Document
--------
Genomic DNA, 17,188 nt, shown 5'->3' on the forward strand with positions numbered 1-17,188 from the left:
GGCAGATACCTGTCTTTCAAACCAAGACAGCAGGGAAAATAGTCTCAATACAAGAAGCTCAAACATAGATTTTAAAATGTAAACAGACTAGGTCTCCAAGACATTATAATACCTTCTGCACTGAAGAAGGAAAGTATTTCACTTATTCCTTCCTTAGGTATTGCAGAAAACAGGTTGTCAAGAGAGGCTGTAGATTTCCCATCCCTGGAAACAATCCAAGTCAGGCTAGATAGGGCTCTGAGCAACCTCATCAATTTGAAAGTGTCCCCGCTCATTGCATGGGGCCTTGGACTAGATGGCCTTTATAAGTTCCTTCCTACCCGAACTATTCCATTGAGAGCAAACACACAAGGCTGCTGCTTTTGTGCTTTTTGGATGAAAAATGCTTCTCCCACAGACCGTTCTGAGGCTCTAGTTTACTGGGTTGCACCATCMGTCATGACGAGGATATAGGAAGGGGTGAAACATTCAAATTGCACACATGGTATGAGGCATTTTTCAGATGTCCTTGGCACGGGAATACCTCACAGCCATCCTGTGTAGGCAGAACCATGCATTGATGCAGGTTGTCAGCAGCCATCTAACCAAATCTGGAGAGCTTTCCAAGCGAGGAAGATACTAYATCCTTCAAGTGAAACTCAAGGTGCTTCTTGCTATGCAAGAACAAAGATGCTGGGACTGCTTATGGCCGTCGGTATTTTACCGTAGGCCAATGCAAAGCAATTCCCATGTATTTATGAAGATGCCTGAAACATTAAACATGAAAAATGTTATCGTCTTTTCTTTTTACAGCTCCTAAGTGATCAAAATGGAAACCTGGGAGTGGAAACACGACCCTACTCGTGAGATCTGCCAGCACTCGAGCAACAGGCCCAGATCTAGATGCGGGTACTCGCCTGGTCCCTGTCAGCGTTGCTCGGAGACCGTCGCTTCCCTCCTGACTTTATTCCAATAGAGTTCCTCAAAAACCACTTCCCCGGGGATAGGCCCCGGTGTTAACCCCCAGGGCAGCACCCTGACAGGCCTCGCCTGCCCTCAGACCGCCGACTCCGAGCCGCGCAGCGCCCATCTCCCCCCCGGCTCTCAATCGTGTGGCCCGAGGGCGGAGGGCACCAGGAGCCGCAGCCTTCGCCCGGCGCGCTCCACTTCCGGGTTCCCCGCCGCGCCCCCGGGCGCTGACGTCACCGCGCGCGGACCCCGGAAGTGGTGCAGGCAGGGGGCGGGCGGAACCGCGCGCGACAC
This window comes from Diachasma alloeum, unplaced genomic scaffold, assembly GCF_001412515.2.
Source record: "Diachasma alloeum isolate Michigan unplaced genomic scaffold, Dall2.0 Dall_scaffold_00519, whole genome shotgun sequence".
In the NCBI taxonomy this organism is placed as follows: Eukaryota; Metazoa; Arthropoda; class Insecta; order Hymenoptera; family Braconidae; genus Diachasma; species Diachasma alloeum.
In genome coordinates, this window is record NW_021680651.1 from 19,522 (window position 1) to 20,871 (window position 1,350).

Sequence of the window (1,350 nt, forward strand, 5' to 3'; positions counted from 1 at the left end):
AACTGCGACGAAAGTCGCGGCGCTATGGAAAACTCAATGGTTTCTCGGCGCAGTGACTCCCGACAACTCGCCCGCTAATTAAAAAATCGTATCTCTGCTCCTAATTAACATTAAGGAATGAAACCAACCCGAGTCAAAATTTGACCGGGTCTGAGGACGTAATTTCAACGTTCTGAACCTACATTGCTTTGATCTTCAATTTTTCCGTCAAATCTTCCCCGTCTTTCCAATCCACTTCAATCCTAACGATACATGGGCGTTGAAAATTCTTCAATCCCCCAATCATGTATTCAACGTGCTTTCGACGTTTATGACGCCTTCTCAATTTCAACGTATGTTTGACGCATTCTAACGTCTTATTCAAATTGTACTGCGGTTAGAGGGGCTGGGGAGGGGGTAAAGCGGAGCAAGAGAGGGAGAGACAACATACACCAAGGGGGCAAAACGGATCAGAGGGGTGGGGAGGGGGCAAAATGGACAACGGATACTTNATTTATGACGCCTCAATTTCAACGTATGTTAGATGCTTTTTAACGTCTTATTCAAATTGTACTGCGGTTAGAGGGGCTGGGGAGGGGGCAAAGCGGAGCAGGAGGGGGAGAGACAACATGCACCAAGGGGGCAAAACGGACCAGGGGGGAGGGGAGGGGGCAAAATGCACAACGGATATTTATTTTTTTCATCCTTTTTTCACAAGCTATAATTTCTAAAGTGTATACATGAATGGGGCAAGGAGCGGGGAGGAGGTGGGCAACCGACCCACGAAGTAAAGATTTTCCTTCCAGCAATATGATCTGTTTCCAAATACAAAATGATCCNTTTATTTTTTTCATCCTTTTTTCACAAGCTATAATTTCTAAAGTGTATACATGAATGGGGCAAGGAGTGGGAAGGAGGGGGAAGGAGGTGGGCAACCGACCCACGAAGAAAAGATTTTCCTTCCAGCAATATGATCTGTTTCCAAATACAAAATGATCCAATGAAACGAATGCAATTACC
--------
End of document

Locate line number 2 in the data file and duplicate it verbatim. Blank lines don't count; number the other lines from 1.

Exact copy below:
GGCAGATACCTGTCTTTCAAACCAAGACAGCAGGGAAAATAGTCTCAATACAAGAAGCTCAAACATAGATTTTAAAATGTAAACAGACTAGGTCTCCAAGACATTATAATACCTTCTGCACTGAAGAAGGAAAGTATTTCACTTATTCCTTCCTTAGGTATTGCAGAAAACAGGTTGTCAAGAGAGGCTGTAGATTTCCCATCCCTGGAAACAATCCAAGTCAGGCTAGATAGGGCTCTGAGCAACCTCATCAATTTGAAAGTGTCCCCGCTCATTGCATGGGGCCTTGGACTAGATGGCCTTTATAAGTTCCTTCCTACCCGAACTATTCCATTGAGAGCAAACACACAAGGCTGCTGCTTTTGTGCTTTTTGGATGAAAAATGCTTCTCCCACAGACCGTTCTGAGGCTCTAGTTTACTGGGTTGCACCATCMGTCATGACGAGGATATAGGAAGGGGTGAAACATTCAAATTGCACACATGGTATGAGGCATTTTTCAGATGTCCTTGGCACGGGAATACCTCACAGCCATCCTGTGTAGGCAGAACCATGCATTGATGCAGGTTGTCAGCAGCCATCTAACCAAATCTGGAGAGCTTTCCAAGCGAGGAAGATACTAYATCCTTCAAGTGAAACTCAAGGTGCTTCTTGCTATGCAAGAACAAAGATGCTGGGACTGCTTATGGCCGTCGGTATTTTACCGTAGGCCAATGCAAAGCAATTCCCATGTATTTATGAAGATGCCTGAAACATTAAACATGAAAAATGTTATCGTCTTTTCTTTTTACAGCTCCTAAGTGATCAAAATGGAAACCTGGGAGTGGAAACACGACCCTACTCGTGAGATCTGCCAGCACTCGAGCAACAGGCCCAGATCTAGATGCGGGTACTCGCCTGGTCCCTGTCAGCGTTGCTCGGAGACCGTCGCTTCCCTCCTGACTTTATTCCAATAGAGTTCCTCAAAAACCACTTCCCCGGGGATAGGCCCCGGTGTTAACCCCCAGGGCAGCACCCTGACAGGCCTCGCCTGCCCTCAGACCGCCGACTCCGAGCCGCGCAGCGCCCATCTCCCCCCCGGCTCTCAATCGTGTGGCCCGAGGGCGGAGGGCACCAGGAGCCGCAGCCTTCGCCCGGCGCGCTCCACTTCCGGGTTCCCCGCCGCGCCCCCGGGCGCTGACGTCACCGCGCGCGGACCCCGGAAGTGGTGCAGGCAGGGGGCGGGCGGAACCGCGCGCGACAC